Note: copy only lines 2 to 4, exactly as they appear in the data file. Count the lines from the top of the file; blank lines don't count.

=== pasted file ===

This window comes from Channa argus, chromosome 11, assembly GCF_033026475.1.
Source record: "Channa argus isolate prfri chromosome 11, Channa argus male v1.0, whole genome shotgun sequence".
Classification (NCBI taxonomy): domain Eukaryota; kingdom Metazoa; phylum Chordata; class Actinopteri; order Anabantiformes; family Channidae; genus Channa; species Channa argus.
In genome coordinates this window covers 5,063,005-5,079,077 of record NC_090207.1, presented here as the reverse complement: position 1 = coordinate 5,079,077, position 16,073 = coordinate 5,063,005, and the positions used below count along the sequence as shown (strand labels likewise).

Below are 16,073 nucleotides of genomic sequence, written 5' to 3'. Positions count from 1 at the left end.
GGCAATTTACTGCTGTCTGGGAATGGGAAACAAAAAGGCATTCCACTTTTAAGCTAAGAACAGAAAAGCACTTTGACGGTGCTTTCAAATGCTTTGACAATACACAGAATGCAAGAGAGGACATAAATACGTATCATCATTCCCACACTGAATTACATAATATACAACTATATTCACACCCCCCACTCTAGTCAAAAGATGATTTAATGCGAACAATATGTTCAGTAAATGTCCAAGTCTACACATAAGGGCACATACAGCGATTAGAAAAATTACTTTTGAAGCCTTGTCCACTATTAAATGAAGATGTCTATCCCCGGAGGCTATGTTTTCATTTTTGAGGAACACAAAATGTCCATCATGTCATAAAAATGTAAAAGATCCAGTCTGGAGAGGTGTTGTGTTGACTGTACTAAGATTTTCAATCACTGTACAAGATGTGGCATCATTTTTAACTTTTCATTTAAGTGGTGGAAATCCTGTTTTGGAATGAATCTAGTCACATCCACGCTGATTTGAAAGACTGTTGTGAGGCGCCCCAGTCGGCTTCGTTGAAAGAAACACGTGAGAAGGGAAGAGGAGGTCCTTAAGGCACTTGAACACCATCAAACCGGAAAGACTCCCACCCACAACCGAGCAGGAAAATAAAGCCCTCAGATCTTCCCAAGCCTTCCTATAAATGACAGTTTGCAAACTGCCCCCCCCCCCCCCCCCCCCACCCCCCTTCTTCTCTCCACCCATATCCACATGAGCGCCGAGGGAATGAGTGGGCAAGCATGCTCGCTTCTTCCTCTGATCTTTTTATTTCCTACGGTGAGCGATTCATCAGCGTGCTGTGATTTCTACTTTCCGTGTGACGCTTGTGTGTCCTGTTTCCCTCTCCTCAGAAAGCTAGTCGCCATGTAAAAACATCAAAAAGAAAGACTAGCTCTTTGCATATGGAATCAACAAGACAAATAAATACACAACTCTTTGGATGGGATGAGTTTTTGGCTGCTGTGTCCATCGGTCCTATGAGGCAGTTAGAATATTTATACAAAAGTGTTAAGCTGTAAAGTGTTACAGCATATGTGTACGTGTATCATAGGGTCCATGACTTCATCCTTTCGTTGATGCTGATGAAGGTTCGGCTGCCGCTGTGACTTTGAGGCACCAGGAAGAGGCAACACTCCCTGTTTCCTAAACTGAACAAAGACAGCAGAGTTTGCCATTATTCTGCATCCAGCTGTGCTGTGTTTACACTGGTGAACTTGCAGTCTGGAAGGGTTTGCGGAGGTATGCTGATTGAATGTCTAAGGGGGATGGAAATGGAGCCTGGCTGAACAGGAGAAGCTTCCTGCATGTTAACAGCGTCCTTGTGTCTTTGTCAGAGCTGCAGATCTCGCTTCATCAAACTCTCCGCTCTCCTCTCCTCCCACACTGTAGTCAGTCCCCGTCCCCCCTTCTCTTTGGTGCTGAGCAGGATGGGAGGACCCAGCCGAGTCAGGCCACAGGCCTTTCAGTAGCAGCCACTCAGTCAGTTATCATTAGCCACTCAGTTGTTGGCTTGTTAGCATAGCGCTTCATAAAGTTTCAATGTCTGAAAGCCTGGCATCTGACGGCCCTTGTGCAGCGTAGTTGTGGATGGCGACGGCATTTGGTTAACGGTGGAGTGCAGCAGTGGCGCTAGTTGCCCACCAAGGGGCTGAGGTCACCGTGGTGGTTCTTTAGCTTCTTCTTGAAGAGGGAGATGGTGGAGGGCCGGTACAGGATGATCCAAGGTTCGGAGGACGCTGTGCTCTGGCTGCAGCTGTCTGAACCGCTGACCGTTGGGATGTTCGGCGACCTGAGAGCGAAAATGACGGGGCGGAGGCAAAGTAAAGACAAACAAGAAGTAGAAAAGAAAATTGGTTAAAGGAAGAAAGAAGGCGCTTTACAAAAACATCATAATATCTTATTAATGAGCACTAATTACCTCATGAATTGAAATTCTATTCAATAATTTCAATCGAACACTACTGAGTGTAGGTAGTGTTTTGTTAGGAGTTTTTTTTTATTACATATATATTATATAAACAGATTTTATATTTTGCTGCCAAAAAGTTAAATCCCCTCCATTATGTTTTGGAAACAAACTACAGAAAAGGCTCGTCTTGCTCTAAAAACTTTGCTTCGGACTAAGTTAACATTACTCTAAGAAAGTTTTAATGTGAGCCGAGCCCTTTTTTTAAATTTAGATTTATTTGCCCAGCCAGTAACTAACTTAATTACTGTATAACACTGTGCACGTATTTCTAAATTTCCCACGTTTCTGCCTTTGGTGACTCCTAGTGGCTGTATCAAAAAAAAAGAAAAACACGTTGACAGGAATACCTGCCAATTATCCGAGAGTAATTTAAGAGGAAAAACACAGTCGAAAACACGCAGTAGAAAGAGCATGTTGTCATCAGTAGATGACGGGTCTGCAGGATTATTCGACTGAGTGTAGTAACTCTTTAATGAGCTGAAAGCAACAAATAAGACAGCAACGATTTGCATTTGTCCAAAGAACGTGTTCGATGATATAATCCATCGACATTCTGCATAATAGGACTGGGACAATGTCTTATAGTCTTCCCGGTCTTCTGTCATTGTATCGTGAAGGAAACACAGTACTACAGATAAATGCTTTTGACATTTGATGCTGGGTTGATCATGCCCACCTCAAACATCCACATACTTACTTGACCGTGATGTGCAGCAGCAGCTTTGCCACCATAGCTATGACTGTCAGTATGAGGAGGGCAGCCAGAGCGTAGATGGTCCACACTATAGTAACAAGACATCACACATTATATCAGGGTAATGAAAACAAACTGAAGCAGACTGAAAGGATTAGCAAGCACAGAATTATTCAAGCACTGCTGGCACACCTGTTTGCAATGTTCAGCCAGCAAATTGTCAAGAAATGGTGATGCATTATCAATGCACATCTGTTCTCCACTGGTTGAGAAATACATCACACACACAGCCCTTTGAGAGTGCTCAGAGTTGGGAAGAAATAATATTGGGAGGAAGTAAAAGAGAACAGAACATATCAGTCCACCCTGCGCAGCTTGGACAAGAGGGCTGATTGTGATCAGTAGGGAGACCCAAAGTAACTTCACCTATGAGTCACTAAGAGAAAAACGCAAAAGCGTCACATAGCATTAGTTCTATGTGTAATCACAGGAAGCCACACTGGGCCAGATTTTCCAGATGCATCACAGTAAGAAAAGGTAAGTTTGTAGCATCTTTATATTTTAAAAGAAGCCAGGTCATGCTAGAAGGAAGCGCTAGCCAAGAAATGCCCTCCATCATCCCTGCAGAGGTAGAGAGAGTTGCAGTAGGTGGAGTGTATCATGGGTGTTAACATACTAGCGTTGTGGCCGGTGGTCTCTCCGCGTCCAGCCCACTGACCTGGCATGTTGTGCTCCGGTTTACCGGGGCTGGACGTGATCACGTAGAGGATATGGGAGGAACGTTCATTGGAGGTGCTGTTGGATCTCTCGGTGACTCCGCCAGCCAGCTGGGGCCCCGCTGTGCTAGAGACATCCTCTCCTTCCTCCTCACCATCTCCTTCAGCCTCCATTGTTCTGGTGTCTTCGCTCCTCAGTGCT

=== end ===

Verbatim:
Source record: "Channa argus isolate prfri chromosome 11, Channa argus male v1.0, whole genome shotgun sequence".
Classification (NCBI taxonomy): domain Eukaryota; kingdom Metazoa; phylum Chordata; class Actinopteri; order Anabantiformes; family Channidae; genus Channa; species Channa argus.
In genome coordinates this window covers 5,063,005-5,079,077 of record NC_090207.1, presented here as the reverse complement: position 1 = coordinate 5,079,077, position 16,073 = coordinate 5,063,005, and the positions used below count along the sequence as shown (strand labels likewise).